Shortness Of Breath, Wheezing More Common In Plump Eight-Year-Olds, Say ResearchersNew York: Children who are overweight at age 6 to 7 years are at increased risk for having symptoms of asthma like shortness of breath and "twitchy" airways when they are 8 years old, results of a study conducted in the Netherlands show.
However, children who are overweight at a younger age but reach a normal weight by age 6 to 7 do not appear to have an increased risk for asthma symptoms, according to the study. "These findings suggest that being overweight may affect a child's development of asthma symptoms," Dr Salome Scholtens from the National Institute for Public Health and the Environment in Bilthoven told Reuters Health.
"However, if a previously overweight child develops a normal weight, then the asthma symptoms are less likely to persist. We propose that development of a normal weight might positively affect asthma symptoms in overweight children," Scholtens added.
Each year until the age of 8, Scholtens and colleagues had the parents of 3756 children report their children's weight and any episodes of wheezing or other breathing difficulties as well as the use of inhaled steroids. The researchers tested the children to see how sensitive their airways were to the various allergens they inhaled.
When the children were 8 years old, 275 (7.3%) wheezed, 361 (9.6%) had difficulty breathing and 268 (7.1%) had a prescription for an inhaled steroid in the preceding year.
According to the investigators, children who were persistently heavy from a very young age and between age 6 to 7 years were 68% more likely to have breathing difficulties and 66% more likely to have twitchy airways at age 8 than children who were leaner in childhood.
As mentioned, children who were heavier at a very young age, but who developed a normal weight at age 6 to 7 did not have an increased risk of breathing difficulties. These findings suggest that being overweight in early childhood does not have a lasting effect on breathing difficulties if the child develops a normal weight by 8 years old. The writers of a commentary published with the study in the Journal of Allergy and Clinical Immunology call the findings "encouraging."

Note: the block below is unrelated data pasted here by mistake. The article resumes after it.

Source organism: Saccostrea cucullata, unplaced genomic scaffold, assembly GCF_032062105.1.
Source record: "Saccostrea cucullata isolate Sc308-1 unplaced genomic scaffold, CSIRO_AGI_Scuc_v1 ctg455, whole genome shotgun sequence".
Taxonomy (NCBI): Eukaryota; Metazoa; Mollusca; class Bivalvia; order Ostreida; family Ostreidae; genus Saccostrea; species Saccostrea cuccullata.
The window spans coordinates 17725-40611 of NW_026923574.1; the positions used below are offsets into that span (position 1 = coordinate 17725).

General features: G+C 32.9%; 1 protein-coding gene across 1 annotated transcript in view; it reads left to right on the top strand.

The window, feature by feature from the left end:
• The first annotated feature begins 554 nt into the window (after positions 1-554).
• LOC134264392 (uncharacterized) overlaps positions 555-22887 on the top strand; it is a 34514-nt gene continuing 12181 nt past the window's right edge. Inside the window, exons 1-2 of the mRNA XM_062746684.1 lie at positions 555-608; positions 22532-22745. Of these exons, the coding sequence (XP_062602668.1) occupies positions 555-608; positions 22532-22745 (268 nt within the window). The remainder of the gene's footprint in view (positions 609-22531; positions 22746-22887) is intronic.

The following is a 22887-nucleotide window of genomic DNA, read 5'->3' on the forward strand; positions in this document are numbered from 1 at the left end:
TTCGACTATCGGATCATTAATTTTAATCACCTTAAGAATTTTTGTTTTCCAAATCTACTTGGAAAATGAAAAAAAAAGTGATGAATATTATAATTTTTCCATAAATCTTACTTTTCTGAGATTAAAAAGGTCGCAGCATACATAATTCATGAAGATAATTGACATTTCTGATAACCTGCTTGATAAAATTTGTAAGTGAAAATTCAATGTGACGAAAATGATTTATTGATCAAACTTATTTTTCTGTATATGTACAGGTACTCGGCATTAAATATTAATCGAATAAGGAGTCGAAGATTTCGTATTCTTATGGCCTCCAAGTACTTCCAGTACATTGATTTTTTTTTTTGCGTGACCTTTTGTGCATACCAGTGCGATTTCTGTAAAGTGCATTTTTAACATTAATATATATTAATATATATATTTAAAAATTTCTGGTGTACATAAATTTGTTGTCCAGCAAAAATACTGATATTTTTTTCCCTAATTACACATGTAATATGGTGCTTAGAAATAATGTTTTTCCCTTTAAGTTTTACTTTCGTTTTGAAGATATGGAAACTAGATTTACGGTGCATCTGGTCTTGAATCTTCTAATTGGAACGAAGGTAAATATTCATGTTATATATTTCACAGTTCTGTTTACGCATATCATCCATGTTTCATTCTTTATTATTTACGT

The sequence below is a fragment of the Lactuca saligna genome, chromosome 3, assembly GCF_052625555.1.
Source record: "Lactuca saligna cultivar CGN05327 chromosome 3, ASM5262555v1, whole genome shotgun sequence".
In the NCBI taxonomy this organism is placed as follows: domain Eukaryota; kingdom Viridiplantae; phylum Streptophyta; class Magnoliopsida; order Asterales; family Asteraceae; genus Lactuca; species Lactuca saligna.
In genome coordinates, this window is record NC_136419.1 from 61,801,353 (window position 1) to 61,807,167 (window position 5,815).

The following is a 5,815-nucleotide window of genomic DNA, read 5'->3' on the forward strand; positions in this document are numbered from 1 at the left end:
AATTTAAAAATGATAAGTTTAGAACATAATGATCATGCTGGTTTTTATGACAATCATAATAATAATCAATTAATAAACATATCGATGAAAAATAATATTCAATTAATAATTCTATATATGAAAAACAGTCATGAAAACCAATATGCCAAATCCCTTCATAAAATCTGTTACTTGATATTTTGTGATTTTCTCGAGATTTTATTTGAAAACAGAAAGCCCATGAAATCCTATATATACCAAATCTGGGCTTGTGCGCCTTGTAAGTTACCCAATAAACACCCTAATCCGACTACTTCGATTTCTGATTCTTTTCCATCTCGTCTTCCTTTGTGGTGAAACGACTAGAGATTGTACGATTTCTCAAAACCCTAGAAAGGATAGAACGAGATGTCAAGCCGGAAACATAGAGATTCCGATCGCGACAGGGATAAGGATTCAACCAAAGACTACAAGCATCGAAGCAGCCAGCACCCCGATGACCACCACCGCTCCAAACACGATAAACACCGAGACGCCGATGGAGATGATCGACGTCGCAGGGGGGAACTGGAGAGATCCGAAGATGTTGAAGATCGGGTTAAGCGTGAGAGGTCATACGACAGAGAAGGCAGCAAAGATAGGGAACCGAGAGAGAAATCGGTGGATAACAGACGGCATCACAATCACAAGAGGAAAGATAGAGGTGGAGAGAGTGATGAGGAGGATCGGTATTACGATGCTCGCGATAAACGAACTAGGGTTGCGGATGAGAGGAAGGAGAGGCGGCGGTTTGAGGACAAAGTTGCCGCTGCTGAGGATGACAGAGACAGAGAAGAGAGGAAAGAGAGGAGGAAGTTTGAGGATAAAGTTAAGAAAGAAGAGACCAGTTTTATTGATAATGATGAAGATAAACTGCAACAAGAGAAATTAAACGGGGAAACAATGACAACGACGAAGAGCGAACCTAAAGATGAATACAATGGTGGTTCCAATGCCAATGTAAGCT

According to the results of a five-year study by researchers at New York University's School of Medicine, the unusually high numbers of elementary school children suffering from asthma and other respiratory ailments in the South Bronx area of New York, can be attributed to motor vehicle exhaust fumes.
The researchers say soot particles from the exhaust of diesel trucks is to blame for the alarming rise in asthma in children attending school which are close to busy truck traffic routes.
It seems that on days when the traffic is particularly heavy the children's asthma symptoms, in particular wheezing, doubled because of the high concentrations of air pollution.
For the study period the children carried air pollution monitors in their backpacks as they went to and from school everyday, and it was found that all of the children were exposed to tiny particles of dust that was smaller than 2.5 microns ranging from 20 to 50 micrograms per cubic meter. REUTERS
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